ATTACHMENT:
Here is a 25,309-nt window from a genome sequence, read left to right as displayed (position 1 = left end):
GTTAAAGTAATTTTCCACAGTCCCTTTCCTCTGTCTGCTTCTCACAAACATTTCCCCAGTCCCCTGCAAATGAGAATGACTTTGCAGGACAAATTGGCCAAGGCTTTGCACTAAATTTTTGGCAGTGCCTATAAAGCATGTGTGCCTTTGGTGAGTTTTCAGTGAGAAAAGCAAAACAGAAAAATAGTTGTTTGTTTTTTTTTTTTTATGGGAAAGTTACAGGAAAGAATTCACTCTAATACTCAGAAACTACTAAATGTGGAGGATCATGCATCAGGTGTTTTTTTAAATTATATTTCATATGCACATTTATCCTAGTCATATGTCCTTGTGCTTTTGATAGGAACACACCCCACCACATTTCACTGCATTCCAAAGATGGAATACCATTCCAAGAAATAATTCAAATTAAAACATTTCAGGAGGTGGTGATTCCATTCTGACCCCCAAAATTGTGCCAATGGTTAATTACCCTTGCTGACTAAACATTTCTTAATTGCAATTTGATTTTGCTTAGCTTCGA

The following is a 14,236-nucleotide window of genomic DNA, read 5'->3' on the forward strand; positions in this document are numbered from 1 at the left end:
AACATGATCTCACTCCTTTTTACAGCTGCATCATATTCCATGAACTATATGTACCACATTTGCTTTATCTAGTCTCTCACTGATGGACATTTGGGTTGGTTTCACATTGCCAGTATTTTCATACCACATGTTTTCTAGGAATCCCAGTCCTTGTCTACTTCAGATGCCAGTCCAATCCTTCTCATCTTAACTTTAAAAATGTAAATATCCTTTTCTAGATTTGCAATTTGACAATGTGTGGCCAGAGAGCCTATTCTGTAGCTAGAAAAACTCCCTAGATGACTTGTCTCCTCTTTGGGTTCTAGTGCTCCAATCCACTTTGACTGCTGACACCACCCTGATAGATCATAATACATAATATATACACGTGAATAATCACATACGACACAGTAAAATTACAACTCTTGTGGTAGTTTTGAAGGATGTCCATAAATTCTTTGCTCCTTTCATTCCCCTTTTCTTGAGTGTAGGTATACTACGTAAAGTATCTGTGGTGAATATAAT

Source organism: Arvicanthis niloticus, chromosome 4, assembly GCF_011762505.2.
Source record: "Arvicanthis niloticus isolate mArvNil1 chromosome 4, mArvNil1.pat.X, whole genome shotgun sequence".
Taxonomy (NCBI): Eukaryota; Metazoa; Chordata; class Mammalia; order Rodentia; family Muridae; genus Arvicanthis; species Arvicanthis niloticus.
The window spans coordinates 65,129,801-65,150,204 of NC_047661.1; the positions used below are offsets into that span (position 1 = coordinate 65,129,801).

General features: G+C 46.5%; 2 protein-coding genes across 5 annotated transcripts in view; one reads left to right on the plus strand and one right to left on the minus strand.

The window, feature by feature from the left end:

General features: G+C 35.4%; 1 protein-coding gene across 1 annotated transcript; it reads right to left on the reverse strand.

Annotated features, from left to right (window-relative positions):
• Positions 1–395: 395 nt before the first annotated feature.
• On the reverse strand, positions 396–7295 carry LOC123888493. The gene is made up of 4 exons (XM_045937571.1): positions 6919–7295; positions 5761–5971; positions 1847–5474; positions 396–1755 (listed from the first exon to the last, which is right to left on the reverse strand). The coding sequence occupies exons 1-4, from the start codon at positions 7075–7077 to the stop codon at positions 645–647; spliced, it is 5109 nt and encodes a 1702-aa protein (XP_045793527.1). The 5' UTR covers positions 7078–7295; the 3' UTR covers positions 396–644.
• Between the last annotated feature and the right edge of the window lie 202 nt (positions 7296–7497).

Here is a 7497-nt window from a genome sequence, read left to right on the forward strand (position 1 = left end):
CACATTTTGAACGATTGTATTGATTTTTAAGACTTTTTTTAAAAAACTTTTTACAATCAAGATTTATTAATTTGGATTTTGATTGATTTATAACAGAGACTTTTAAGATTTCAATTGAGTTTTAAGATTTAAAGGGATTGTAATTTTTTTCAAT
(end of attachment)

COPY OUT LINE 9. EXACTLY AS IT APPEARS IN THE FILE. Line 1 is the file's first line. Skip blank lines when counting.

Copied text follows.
General features: G+C 46.5%; 2 protein-coding genes across 5 annotated transcripts in view; one reads left to right on the plus strand and one right to left on the minus strand.